Diederik van Dijk

Outcomes after off-pump bypass surgery

Diederik van Dijk - Outcomes after off-pump bypass surgery


October 22, 2002


Prof. C.J. Kalkman, MD, PhD
Prof. D.E. Grobbee, MD, PhD


P.P.Th. de Jaegere, MD, PhD

The complications associated with in coronary artery bypass surgery (CABG) using cardiopulmonary bypass (CPB) have led to a renewed interest in coronary bypass surgery on the beating heart. The primary objective of the Octopus Study was to compare cognitive outcome between patients randomized to off-pump or on-pump CABG.

In chapter 2, the literature suggesting that CABG may impair cognitive function is systematically reviewed and chapter 3 describes in detail the rationale and design of the Octopus Study.

In chapter 4, the cerebral outcome and quality of life after off-pump and on-pump CABG are presented. From March 1998 through August 2000, 281 patients were enrolled. At 3 and 12 months after surgery, there was no difference in quality of life between the two groups. At 3 months, cognitive decline (or stroke) occurred in 21% in the off-pump group and 29% in the on-pump group (relative risk 0.65; 95% CI 0.36-1.16; p=0.15). At 12 months, cognitive decline occurred in 31% in the off-pump group and 34% in the on-pump group (relative risk 0.88; 95% CI 0.52-1.49; p=0.69).

Chapter 5 is a prediction study on cognitive outcome. The previously identified determinants of cognitive outcome were no predictor of cognitive outcome in the present patient sample. The only variables that were significantly associated with cognitive outcome after 3 months, were measures of cognitive outcome 4 days after surgery.

In chapter 6 measures of early clinical outcome after off-pump and on-pump CABG are compared. Completeness of revascularization was similar in both groups. Blood products were needed during 3% of the off-pump procedures and 13% of the on-pump procedures (p<0.01). Release of creatine kinase muscle-brain isoenzyme was 41% less in the off-pump group (p<0.01). Off-pump patients were discharged 1 day earlier. At 1 month, operative mortality was zero in both groups, and quality of life had improved similarly.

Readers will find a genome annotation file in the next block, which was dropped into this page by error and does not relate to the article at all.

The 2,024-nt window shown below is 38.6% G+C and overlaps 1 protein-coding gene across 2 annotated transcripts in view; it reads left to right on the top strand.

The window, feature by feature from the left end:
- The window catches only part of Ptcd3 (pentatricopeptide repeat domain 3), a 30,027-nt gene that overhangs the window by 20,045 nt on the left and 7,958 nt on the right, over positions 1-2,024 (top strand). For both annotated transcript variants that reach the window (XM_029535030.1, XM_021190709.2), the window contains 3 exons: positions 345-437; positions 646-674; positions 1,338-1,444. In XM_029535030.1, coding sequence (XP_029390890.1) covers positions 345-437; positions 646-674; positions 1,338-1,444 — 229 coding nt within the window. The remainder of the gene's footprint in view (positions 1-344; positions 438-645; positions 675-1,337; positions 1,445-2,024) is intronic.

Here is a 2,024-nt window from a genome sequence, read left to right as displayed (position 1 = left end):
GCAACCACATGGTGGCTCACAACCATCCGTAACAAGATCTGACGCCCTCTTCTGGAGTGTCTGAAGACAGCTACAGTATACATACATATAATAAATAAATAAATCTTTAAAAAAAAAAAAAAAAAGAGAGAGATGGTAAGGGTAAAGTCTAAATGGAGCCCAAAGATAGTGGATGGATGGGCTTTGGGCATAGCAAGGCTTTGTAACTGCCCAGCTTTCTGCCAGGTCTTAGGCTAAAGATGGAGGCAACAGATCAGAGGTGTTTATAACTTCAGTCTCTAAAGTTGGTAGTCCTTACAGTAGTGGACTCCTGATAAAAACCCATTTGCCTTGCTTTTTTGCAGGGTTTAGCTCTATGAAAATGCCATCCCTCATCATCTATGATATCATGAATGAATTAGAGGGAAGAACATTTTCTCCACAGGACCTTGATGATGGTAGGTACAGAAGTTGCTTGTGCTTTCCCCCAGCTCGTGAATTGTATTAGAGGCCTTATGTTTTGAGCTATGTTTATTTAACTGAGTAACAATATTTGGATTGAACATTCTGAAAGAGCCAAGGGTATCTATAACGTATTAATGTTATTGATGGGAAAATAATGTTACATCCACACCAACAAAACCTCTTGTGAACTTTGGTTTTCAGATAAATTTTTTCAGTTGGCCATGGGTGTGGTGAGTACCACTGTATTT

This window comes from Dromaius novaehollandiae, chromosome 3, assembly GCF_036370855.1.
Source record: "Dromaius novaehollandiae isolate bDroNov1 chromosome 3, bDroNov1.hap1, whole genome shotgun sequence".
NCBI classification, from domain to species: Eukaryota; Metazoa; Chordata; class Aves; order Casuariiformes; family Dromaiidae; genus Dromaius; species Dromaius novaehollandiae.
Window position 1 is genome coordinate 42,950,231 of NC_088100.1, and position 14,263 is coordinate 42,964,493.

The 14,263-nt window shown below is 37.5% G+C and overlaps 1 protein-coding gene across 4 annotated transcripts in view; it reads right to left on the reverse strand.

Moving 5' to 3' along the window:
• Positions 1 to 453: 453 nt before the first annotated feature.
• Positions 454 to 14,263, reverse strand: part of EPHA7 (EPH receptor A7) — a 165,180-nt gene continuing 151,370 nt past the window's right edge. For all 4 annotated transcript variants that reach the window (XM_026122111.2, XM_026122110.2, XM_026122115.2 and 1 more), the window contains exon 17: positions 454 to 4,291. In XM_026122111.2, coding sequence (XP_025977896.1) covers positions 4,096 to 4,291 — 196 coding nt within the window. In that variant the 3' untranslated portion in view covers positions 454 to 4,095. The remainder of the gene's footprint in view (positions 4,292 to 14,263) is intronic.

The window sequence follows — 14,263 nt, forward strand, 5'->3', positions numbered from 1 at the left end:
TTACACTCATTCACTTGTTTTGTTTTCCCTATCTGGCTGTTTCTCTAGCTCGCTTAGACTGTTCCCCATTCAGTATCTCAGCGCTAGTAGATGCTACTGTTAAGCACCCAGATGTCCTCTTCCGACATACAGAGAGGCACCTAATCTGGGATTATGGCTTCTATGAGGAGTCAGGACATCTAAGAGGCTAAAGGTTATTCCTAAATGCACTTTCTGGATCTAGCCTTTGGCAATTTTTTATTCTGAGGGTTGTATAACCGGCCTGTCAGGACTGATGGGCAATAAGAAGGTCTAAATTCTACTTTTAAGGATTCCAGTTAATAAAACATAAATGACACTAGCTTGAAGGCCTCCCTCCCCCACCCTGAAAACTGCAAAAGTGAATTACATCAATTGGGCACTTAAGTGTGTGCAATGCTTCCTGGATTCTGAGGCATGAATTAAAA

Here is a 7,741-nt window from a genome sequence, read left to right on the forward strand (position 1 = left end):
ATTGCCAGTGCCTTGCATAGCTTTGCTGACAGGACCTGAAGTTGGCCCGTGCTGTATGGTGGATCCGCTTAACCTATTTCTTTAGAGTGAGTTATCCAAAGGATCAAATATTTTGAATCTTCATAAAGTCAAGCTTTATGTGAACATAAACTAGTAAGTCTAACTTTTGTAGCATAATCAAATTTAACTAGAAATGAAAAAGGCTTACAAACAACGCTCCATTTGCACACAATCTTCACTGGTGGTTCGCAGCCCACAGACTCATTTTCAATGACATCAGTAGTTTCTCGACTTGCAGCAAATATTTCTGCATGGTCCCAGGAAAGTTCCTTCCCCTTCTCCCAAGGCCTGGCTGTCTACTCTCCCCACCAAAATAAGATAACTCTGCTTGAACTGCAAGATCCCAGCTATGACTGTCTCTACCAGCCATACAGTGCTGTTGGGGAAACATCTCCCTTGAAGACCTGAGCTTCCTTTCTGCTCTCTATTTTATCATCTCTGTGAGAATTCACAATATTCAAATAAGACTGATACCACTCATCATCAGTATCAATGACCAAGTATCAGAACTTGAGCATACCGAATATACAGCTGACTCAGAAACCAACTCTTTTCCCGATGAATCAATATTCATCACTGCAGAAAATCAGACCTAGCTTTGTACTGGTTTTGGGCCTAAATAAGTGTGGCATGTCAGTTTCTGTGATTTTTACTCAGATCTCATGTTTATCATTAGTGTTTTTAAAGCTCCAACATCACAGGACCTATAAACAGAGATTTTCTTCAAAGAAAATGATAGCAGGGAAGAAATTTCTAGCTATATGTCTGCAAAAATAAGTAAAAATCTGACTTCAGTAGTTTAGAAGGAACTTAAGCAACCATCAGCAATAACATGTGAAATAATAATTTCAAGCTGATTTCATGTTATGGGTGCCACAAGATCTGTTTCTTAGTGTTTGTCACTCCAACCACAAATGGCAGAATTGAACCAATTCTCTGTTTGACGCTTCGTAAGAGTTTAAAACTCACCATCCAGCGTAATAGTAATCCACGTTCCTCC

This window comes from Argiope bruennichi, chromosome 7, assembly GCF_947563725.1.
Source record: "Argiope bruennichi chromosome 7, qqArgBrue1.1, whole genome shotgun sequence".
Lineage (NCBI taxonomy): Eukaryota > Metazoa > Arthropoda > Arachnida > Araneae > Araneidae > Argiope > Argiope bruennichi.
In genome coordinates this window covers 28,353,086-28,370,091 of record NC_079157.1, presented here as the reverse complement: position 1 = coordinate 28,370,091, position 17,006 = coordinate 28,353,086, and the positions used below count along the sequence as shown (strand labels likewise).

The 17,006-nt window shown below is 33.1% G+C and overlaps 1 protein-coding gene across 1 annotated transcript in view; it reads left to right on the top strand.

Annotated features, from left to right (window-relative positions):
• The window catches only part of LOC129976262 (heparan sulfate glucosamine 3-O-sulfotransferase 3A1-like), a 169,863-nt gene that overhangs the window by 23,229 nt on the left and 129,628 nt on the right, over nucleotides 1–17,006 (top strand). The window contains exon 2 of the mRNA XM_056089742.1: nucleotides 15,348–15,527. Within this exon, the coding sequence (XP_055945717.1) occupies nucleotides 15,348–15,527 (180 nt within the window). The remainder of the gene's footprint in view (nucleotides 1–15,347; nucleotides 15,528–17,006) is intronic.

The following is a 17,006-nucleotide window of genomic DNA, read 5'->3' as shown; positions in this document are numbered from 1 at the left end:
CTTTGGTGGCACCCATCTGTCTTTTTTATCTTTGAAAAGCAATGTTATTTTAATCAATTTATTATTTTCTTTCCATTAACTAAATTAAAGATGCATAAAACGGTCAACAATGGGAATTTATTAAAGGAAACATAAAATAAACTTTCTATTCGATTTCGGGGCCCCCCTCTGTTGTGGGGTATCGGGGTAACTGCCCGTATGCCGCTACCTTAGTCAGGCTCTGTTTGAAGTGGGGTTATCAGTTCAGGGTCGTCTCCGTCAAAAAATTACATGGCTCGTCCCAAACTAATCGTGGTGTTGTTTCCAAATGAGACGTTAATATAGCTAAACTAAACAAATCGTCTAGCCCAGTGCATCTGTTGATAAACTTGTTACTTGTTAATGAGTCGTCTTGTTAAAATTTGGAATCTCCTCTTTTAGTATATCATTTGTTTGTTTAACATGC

In chapter 7, a comparison of cardiac outcome and cost-effectiveness one year after off-pump and on-pump CABG is reported. One year survival free from stroke, myocardial infarction and coronary re-intervention was 88.0% after off-pump surgery and 90.6% after on-pump surgery (p=0.48). Survival free from angina was 89.3% vs 89.0% (p=0.93). Graft patency, determined in a randomized subset of patients, was 91% after off-pump and 93% after on-pump surgery (p=0.65). Off-pump surgery reduced costs by $2,329 (13.1%) per patient ($ 15,479 vs $ 17,808 p<0.01). Quality adjusted life years (0.82 vs 0.83; p=0.74) and event free survival years (1.02 vs 1.03; p=0.23) did not differ.

Finally, Chapter 8 comprises a general discussion of the Octopus Study. It is concluded that in selected patients, off-pump CABG is safe and yields a cardiac outcome that is comparable to that of on-pump CABG. Avoiding CPB is cost-effective and slightly decreases the need for blood transfusion, but other clinically relevant benefits of off-pump CABG are not established yet. Patients undergoing off-pump CABG have better cognitive outcome at 3 months after surgery, but the effect is of limited size.

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